• Multiple Authors

TDV COVID-19 Writer's Perspectives Part II

Written by Jared Floryshak, Leslie Dorantes, Mitchell Kurek, and Thomas Luu



Jared


Ever since I returned home for spring break, I have been working like crazy. I work in a local supermarket in my home town of Scranton, PA. During the week of “Spring Break” I worked around 70 hours. To put it into perspective, I typically work as a Cashier/Customer Service Representative, and throughout all this, I am being called to also work in the grocery department to stock shelves. This happened for a number of reasons, but mainly because our grocery department simply doesn’t have the manpower to handle the amount of product we’re ordering. Our product order is nearly tripled because of the number of things people are buying, and the amount of business we’re doing has exceeded (by far) what we do on traditional holidays, which are normally our busiest time.

Since classes resumed, I am still working 30-35 hours a week. My typical day consists of waking up early, doing work before my online classes on ZOOM, going to work, eating dinner, and staying up late at night to complete my remaining schoolwork. It’s extremely exhausting after a long day of work, but I’m doing my best to power through. After all, I am now seen as an “Essential Employee” and thinking about the impact I am making in my community simply by going to work brings me great joy. I have never taken an online class before, and I do not plan to take one again. I love our campus and would do anything to be back in the classroom. I hope this is all over soon.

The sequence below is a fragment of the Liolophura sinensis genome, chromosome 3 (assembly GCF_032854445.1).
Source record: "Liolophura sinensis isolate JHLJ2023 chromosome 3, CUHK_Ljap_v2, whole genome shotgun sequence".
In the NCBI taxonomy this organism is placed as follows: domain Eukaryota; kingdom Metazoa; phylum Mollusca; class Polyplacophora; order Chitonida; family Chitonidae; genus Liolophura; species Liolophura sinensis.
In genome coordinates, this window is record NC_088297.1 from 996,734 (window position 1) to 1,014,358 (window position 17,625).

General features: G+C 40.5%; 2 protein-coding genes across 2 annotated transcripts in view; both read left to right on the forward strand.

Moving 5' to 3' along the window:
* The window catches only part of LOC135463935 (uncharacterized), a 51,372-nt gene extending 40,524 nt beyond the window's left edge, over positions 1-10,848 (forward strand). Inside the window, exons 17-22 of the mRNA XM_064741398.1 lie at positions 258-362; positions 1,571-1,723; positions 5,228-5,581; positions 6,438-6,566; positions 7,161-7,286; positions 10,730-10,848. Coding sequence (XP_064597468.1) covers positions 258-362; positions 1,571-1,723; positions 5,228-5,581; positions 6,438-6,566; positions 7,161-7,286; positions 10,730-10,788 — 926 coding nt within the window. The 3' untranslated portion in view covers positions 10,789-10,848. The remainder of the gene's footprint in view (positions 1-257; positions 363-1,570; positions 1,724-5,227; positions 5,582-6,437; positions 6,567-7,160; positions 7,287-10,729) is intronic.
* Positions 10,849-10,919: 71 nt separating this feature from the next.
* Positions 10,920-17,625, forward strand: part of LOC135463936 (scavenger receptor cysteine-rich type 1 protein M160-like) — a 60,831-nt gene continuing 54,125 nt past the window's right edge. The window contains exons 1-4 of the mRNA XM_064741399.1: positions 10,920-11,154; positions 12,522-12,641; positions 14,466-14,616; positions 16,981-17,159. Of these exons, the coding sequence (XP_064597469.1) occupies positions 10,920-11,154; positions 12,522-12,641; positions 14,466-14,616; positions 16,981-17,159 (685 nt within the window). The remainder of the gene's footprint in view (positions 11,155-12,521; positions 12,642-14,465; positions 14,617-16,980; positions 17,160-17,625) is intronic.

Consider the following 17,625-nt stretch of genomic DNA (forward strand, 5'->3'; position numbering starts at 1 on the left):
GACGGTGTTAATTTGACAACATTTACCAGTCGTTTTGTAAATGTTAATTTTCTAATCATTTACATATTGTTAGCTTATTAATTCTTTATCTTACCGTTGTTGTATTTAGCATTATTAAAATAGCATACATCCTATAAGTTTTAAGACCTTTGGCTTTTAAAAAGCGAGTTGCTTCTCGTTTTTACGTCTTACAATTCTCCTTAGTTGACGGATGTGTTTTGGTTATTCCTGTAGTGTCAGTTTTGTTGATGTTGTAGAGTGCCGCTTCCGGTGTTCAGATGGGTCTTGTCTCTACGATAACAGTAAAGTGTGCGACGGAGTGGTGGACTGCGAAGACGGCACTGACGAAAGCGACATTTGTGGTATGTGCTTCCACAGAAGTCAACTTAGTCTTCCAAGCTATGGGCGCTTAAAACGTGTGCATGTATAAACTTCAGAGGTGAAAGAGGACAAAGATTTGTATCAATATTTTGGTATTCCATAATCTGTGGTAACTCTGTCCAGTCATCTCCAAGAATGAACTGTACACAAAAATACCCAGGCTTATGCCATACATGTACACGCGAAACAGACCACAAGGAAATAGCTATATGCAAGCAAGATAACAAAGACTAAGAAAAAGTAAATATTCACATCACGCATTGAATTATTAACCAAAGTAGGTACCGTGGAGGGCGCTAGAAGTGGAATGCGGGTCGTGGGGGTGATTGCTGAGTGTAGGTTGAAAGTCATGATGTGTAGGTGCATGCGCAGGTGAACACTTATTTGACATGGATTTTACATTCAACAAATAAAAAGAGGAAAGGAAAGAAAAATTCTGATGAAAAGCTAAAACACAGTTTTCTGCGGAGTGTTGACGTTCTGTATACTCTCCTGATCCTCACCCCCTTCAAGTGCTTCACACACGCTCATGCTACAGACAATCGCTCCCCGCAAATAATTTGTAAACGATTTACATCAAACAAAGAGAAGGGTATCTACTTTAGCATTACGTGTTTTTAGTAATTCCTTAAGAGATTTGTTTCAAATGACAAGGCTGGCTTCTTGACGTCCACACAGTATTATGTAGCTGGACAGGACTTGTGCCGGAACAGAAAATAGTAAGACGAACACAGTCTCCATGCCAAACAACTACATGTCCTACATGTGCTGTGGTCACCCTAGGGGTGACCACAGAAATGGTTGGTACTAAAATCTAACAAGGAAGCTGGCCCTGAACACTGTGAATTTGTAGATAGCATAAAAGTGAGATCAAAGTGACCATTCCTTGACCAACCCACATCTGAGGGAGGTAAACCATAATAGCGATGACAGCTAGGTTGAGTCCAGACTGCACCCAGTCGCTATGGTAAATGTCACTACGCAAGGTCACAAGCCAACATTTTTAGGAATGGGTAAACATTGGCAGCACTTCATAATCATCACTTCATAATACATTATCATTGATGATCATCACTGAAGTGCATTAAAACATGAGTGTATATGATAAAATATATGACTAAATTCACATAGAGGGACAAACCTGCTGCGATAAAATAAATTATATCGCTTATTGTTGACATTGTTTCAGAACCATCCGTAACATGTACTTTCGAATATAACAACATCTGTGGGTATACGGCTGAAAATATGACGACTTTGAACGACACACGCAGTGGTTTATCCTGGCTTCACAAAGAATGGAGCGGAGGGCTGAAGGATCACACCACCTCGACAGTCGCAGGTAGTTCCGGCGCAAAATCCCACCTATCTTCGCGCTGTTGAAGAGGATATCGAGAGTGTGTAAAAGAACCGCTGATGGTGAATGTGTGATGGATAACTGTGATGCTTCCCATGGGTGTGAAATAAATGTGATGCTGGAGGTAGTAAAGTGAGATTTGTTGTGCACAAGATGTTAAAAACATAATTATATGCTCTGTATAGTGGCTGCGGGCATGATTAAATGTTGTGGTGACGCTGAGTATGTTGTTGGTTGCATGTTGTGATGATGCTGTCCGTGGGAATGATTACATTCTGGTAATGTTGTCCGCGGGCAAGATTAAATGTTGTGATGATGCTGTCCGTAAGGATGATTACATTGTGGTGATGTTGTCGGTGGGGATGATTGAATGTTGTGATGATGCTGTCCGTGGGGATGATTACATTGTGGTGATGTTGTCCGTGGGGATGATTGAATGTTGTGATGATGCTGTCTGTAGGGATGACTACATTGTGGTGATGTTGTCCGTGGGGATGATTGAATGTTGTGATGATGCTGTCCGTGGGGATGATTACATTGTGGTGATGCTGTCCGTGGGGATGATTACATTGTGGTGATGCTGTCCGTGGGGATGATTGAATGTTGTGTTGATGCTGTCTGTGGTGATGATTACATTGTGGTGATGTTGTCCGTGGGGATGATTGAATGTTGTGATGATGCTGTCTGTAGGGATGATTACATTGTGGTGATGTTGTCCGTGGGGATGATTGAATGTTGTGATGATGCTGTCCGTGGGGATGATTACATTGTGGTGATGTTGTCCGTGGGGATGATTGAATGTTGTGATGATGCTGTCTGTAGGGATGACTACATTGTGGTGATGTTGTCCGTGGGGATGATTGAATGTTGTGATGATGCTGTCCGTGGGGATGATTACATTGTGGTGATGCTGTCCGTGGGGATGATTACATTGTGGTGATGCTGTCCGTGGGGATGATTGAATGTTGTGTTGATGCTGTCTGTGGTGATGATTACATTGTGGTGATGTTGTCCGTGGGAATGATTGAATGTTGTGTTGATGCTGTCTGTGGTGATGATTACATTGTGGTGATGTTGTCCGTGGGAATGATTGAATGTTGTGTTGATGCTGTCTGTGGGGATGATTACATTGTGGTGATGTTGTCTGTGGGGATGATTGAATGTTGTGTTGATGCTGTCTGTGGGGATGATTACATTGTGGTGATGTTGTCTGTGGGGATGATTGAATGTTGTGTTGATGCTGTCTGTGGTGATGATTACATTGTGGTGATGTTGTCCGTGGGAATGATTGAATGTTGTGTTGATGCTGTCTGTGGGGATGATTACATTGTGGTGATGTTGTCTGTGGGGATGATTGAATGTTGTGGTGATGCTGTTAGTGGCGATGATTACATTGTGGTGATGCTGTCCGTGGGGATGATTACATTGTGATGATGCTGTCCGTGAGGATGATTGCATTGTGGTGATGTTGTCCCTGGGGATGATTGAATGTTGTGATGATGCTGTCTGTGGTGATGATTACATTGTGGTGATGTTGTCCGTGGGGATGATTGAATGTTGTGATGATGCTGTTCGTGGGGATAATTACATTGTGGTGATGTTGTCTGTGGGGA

Leslie


Everyday that passes, it feels like something comes up in the news crazier than the day before. Each day more people are dying, and honestly, even after a month of this, it still doesn’t seem real. I’m currently living in South Texas where my grandmother passed away a few weeks after the Coronavirus started making it’s way across America. I first began to see the effects of COVID-19 at my grandmother’s funeral. There were strict restrictions that my family had to follow: for example, only 10 people (including my deceased grandmother) were allowed to be in the funeral home at one time. Everyone else had to stand outside of the funeral home waiting for someone else to come out to pay their respects. It was also suggested to us that we stay with our immediate families and try not to hug and kiss anyone outside of that. This, of course, doesn’t stick very well when families are grieving the loss of a loved one. Along with this, my family, being Catholic, usually would have a wake or rosary, which is a ceremony that usually lasts around 8 hours. Because of the restrictions due to COVID, it was only allowed to be 4 hours, plus a priest was not allowed to attend it. The next day was the burial, which again came with restrictions. Only 10 family members were allowed near the casket at any given time. Along with this, everyone had to be distanced around 6 feet apart from each other the entire time.